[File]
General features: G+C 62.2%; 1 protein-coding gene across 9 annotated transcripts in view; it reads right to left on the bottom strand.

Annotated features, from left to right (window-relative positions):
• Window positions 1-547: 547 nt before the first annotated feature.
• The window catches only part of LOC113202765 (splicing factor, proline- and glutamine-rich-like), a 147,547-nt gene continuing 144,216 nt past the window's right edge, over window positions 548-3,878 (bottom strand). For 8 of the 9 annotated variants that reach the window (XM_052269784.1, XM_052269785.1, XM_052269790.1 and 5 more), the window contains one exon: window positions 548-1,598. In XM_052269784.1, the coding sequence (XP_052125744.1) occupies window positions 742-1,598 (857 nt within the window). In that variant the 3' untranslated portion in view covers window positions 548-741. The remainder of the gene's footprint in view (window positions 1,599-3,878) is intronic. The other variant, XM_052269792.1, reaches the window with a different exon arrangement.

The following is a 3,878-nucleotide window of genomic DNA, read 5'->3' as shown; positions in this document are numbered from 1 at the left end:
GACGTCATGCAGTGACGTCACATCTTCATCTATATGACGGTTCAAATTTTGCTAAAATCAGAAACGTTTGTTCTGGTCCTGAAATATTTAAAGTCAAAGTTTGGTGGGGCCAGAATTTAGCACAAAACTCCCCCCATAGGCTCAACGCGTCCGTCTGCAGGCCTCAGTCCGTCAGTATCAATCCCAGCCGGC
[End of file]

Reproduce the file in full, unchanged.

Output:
General features: G+C 62.2%; 1 protein-coding gene across 9 annotated transcripts in view; it reads right to left on the bottom strand.

Annotated features, from left to right (window-relative positions):
• Window positions 1-547: 547 nt before the first annotated feature.
• The window catches only part of LOC113202765 (splicing factor, proline- and glutamine-rich-like), a 147,547-nt gene continuing 144,216 nt past the window's right edge, over window positions 548-3,878 (bottom strand). For 8 of the 9 annotated variants that reach the window (XM_052269784.1, XM_052269785.1, XM_052269790.1 and 5 more), the window contains one exon: window positions 548-1,598. In XM_052269784.1, the coding sequence (XP_052125744.1) occupies window positions 742-1,598 (857 nt within the window). In that variant the 3' untranslated portion in view covers window positions 548-741. The remainder of the gene's footprint in view (window positions 1,599-3,878) is intronic. The other variant, XM_052269792.1, reaches the window with a different exon arrangement.

The following is a 3,878-nucleotide window of genomic DNA, read 5'->3' as shown; positions in this document are numbered from 1 at the left end:
GACGTCATGCAGTGACGTCACATCTTCATCTATATGACGGTTCAAATTTTGCTAAAATCAGAAACGTTTGTTCTGGTCCTGAAATATTTAAAGTCAAAGTTTGGTGGGGCCAGAATTTAGCACAAAACTCCCCCCATAGGCTCAACGCGTCCGTCTGCAGGCCTCAGTCCGTCAGTATCAATCCCAGCCGGC